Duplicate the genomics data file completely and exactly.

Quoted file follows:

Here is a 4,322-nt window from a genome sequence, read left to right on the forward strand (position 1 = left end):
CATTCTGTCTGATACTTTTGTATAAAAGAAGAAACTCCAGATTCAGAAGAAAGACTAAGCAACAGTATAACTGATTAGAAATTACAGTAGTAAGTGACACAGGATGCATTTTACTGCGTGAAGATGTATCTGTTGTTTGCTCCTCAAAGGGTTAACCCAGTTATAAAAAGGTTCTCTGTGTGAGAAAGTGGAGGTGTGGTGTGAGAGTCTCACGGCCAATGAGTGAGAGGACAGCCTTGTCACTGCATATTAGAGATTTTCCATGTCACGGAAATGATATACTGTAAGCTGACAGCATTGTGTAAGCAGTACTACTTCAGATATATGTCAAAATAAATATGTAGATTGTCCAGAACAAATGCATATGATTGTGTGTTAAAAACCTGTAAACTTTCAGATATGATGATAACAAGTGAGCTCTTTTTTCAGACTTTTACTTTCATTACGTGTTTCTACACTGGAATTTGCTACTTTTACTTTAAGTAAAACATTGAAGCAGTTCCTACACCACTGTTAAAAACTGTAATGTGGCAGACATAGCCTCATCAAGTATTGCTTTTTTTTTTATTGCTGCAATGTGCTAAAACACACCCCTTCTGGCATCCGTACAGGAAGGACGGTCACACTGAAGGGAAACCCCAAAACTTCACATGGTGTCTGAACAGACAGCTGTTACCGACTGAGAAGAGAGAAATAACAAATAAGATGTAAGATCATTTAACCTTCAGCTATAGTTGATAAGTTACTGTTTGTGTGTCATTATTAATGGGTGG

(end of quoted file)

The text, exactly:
Here is a 4,322-nt window from a genome sequence, read left to right on the forward strand (position 1 = left end):
CATTCTGTCTGATACTTTTGTATAAAAGAAGAAACTCCAGATTCAGAAGAAAGACTAAGCAACAGTATAACTGATTAGAAATTACAGTAGTAAGTGACACAGGATGCATTTTACTGCGTGAAGATGTATCTGTTGTTTGCTCCTCAAAGGGTTAACCCAGTTATAAAAAGGTTCTCTGTGTGAGAAAGTGGAGGTGTGGTGTGAGAGTCTCACGGCCAATGAGTGAGAGGACAGCCTTGTCACTGCATATTAGAGATTTTCCATGTCACGGAAATGATATACTGTAAGCTGACAGCATTGTGTAAGCAGTACTACTTCAGATATATGTCAAAATAAATATGTAGATTGTCCAGAACAAATGCATATGATTGTGTGTTAAAAACCTGTAAACTTTCAGATATGATGATAACAAGTGAGCTCTTTTTTCAGACTTTTACTTTCATTACGTGTTTCTACACTGGAATTTGCTACTTTTACTTTAAGTAAAACATTGAAGCAGTTCCTACACCACTGTTAAAAACTGTAATGTGGCAGACATAGCCTCATCAAGTATTGCTTTTTTTTTTATTGCTGCAATGTGCTAAAACACACCCCTTCTGGCATCCGTACAGGAAGGACGGTCACACTGAAGGGAAACCCCAAAACTTCACATGGTGTCTGAACAGACAGCTGTTACCGACTGAGAAGAGAGAAATAACAAATAAGATGTAAGATCATTTAACCTTCAGCTATAGTTGATAAGTTACTGTTTGTGTGTCATTATTAATGGGTGG